I recently phoned Mrs. X, the mother of a guy who is about to start dating, to suggest a really special girl.
As procedure dictates, I began extolling her most positive qualities – beautiful, slim, and smart of course (in case you don’t know me well enough by now – I’m partially serious kidding…) and of course I described why I thought this was a great idea for her sought-after son.
She thanked me so much for my efforts and said that although she is not trying to put me off here, they are inundated with suggestions at this time. She said that she will get back to me if she wanted to pursue it at any point.
And then I found myself telling her a story about the girl that really impressed me. I realized mid-sentence that the story was coming out sounding really different than it was in my head, and I felt that at best I hadn’t done this girl justice, and at worst I sounded seriously desperate.
I got off the phone and collapsed onto my couch feeling like an idiot. I was sure that I had ruined any possibility of this match materializing. Then the mental over-analysis began.
Shoulda backed off, Lefty.
You sounded like a used car salesman.
Next time prepare any random anecdotes in advance.
What a stupid way to ruin a good shidduch possibility.
Why do I bother, anyway?
Fast forward a week.
I’m in middle of folding some laundry, when the phone rings.
This is Mrs. X, getting back to you. I know I told you that there are just so many names on the table, but I think we’d like to try your idea first anyhow.
It was that story you told me about when you were in the car with this girl. I don’t know why, but it just resonated with me. It immediately reminded me of similar things my son would do. So thanks for sharing that.”
I drop the pile of neatly folded t-shirts, and rush to get a pen to collect his information.
They are set to go out this week.
Coincidence? Siyata Dishmaya? Basherte?
It’s shidduchim – I’m learning that anything can happen.
Everyone knows that married people are boring.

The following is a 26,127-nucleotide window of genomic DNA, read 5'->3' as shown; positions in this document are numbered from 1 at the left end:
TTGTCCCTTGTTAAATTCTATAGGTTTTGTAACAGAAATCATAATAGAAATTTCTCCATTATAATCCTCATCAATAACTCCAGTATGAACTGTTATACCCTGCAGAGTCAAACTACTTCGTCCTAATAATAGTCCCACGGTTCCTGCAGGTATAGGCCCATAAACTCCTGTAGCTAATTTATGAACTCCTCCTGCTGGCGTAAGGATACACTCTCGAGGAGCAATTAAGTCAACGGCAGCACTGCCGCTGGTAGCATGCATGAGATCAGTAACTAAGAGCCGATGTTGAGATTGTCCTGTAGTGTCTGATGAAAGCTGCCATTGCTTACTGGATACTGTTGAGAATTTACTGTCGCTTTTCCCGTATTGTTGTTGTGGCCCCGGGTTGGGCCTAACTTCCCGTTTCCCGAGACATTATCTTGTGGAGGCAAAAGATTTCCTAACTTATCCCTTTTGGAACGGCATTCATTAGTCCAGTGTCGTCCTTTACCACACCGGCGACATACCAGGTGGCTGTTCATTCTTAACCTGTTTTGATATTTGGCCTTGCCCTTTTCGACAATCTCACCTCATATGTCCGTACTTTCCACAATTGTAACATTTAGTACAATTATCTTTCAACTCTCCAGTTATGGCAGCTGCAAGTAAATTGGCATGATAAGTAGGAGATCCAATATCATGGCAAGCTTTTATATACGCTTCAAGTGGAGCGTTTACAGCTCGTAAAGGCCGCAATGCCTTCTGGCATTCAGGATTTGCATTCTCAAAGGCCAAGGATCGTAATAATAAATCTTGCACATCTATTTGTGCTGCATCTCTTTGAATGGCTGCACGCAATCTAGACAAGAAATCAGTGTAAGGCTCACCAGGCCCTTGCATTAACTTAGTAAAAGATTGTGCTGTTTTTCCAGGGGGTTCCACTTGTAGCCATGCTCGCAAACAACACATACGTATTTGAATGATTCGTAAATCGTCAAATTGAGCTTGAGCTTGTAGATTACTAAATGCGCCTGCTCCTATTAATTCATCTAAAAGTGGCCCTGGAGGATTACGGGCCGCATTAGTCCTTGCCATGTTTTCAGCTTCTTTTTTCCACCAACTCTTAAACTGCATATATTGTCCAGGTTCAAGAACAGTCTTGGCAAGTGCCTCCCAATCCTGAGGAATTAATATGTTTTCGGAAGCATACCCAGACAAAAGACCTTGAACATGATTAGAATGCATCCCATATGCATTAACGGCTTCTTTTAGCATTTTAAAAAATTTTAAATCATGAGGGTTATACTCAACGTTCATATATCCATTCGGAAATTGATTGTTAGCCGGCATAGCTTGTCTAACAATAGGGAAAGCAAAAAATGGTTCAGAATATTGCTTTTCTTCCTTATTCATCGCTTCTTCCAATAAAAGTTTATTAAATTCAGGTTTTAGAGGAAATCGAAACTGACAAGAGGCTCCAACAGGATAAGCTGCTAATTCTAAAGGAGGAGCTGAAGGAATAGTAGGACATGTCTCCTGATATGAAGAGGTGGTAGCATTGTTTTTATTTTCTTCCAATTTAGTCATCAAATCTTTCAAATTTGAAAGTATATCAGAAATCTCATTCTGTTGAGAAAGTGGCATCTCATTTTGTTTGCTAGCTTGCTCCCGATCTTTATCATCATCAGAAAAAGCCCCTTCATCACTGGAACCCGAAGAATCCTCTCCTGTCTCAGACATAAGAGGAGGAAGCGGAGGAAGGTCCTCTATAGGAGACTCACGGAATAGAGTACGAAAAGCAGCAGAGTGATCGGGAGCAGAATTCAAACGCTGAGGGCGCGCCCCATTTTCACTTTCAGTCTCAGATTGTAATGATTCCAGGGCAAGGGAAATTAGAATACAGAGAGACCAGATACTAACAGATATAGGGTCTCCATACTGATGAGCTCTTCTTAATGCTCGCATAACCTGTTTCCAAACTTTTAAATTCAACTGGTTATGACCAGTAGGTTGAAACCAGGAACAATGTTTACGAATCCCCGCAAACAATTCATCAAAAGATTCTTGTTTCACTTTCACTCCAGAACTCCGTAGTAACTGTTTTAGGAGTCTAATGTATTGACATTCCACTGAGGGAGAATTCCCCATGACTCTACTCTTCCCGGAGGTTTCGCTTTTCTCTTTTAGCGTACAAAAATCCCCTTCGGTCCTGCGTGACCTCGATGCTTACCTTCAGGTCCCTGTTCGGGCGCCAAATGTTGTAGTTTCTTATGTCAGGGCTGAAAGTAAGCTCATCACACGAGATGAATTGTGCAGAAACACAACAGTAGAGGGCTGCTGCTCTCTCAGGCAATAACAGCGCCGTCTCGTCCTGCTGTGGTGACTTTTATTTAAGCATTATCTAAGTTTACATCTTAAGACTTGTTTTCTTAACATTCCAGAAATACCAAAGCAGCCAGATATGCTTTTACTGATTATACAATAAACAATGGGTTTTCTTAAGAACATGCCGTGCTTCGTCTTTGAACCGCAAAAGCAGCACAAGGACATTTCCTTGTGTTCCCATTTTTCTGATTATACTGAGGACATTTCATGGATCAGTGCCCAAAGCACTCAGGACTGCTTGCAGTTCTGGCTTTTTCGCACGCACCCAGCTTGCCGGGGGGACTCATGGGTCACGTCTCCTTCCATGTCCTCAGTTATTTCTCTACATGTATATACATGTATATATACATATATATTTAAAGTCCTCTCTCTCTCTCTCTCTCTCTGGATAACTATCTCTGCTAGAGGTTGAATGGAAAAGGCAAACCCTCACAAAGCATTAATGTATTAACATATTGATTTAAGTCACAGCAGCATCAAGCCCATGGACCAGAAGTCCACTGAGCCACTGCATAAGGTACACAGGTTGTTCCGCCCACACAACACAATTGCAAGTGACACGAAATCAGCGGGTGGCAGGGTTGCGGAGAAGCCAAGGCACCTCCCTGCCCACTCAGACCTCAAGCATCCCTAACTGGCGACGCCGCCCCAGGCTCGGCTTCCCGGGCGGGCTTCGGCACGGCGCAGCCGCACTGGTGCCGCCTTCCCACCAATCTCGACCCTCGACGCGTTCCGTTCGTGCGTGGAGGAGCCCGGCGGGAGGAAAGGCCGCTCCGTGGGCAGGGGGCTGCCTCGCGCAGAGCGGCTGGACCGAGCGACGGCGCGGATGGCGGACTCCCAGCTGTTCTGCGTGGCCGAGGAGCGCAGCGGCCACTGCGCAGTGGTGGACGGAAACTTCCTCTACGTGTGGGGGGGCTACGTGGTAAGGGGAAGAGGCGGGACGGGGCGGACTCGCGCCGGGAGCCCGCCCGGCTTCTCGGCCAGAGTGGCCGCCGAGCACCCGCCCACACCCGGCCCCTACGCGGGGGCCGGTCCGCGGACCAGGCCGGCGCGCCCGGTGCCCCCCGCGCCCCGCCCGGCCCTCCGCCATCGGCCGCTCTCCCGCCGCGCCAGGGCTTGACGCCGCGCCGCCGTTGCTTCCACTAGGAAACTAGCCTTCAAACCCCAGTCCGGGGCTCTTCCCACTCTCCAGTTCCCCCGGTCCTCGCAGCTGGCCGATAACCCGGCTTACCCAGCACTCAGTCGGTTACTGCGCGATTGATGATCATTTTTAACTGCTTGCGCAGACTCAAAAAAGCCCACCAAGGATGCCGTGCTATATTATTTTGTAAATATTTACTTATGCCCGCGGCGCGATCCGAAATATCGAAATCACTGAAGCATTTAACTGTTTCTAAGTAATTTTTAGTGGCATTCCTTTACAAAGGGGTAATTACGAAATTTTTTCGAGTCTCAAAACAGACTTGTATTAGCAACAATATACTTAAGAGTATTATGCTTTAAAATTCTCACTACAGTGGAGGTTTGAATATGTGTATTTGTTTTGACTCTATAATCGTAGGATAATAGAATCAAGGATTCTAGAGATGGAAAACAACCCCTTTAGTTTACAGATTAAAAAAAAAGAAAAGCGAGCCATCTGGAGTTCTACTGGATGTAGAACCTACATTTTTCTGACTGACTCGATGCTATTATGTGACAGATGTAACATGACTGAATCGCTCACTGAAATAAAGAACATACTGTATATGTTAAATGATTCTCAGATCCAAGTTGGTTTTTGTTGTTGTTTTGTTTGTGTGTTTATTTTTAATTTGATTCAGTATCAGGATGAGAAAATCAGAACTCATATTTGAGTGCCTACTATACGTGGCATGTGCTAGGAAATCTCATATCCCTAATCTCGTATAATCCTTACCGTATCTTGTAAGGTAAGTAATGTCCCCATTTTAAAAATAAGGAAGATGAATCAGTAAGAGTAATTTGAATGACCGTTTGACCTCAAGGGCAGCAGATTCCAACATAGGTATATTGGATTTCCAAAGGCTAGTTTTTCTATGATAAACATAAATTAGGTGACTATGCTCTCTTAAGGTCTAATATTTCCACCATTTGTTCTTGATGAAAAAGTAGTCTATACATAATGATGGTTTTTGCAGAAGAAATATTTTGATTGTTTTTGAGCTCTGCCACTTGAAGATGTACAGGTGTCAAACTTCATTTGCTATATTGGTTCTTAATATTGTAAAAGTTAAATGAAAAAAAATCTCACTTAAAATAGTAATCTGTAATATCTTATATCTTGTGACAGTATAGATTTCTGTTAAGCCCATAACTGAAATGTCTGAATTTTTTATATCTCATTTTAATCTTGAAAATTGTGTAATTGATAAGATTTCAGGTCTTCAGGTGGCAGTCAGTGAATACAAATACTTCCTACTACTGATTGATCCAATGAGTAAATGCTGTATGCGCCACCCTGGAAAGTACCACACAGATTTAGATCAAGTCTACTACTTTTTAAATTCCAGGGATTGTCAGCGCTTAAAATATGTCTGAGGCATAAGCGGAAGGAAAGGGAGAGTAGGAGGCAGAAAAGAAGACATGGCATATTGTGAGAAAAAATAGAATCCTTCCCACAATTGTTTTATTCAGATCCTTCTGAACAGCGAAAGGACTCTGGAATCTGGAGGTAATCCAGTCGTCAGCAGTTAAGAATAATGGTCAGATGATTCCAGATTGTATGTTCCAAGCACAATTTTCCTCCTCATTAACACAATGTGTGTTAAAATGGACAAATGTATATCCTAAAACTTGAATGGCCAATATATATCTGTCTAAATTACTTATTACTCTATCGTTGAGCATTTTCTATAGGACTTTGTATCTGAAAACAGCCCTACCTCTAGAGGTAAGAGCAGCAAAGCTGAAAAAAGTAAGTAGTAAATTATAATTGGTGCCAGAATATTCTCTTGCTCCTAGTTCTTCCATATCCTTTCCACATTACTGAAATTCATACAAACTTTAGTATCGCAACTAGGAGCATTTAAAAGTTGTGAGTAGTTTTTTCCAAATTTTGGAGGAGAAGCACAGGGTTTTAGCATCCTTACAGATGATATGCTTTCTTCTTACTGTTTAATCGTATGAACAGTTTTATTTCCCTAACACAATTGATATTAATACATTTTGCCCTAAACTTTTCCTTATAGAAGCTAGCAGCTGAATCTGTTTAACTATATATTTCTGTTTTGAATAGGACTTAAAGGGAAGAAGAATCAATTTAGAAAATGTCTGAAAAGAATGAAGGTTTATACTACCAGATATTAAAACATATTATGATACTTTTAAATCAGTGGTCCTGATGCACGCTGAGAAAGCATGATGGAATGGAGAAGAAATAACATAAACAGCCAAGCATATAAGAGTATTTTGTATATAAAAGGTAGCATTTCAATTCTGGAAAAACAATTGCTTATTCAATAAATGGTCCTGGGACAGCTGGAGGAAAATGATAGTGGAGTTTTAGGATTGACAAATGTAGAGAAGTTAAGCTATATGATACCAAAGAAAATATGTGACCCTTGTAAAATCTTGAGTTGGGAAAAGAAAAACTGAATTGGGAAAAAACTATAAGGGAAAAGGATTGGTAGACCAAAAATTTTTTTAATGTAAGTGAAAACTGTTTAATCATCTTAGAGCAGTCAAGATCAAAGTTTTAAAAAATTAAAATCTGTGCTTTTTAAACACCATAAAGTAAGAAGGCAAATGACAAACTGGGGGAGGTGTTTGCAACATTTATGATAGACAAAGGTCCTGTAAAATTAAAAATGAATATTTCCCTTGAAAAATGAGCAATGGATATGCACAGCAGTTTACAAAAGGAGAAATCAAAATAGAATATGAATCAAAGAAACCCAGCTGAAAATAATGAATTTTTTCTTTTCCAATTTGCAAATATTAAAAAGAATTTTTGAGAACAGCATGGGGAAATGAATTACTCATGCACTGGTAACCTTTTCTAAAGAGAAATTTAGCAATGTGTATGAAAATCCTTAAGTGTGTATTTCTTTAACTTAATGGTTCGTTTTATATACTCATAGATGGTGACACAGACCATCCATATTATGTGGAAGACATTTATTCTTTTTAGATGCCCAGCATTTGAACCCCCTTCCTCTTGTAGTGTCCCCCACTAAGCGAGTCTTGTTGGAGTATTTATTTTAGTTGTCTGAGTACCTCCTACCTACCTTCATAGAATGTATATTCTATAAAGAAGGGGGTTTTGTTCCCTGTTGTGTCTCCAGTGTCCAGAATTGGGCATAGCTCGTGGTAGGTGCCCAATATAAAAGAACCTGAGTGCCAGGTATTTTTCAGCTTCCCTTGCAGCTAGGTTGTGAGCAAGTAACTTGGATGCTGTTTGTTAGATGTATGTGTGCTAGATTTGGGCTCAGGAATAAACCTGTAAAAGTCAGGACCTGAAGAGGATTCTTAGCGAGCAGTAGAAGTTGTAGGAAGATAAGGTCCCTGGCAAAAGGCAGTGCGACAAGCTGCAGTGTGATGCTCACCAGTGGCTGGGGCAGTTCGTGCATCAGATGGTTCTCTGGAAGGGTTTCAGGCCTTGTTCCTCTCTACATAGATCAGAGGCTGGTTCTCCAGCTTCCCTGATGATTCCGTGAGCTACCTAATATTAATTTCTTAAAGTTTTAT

For some inexplicable reason, the minute the sheva brachos are over, an individual’s perceived personal intrigue level takes a nosedive.
And I’m OK with that.
Who wants to hear about diapers and Shalom Bayis, anyway?
As you may well know, there are quite a few shidduch related blogs out there.
Many of them are insightful, some are humorous, and most are pretty interesting.
I have learned a lot about the do’s and don’ts of matchmaking, and I like to think I learned a lot about the sensitivity, professionalism, and tact that matchmaking requires.
I have just one honest question.
Why is the shadchan the enemy?
Yes, I said enemy.
You know, the woman we don’t want to see, the one with the creepy stare and malicious intent.
The one who thinks she knows us when she really doesn’t, the one who makes our lives miserable, the one who makes us dress up when we want to dress down, the one who makes us conform when we want to fly free, the one who is deceptive, and judgmental, and greedy.
Even I am horrified to read about Her – let alone meet her! – the Woman in Black.
Until I realized that she might be me. I might be her. (I sure hope she is always middle-aged. I need some time to figure this out!)
Is she, perhaps, a metaphor for all that is wrong with society? Does she represent an idea?
Or is it the fact that her existence makes us all feel vulnerable? You know, singles, parents of singles, parents of potential singles – we’re all victims…
(You’d better toilet train him already! What if the shadchanim find out? He absolutely cannot take Ritalin! What if the shadchanim find out?)
Oh, the things she might find out. The way she always judges. The unsolicited advice. Who does she think she is anyway?
She’s the devil, you know.
I don’t know. She just is.
So I’m asking – why DO we hate her so much?
She’s concerned, she’s sharp, she’s thinking of others and actually doing something about it!
There are good ones and bad ones everywhere – doctors, rabbanim, social workers, eitzah gebbers, chessed volunteers – in any field, at any location, and in any society.
How is she different from any other person who is in a helping profession?
I’m feeling frozen.
There’s a solid block of tears pressing on my heart, crushing it slowly.
And I’m scared to defrost.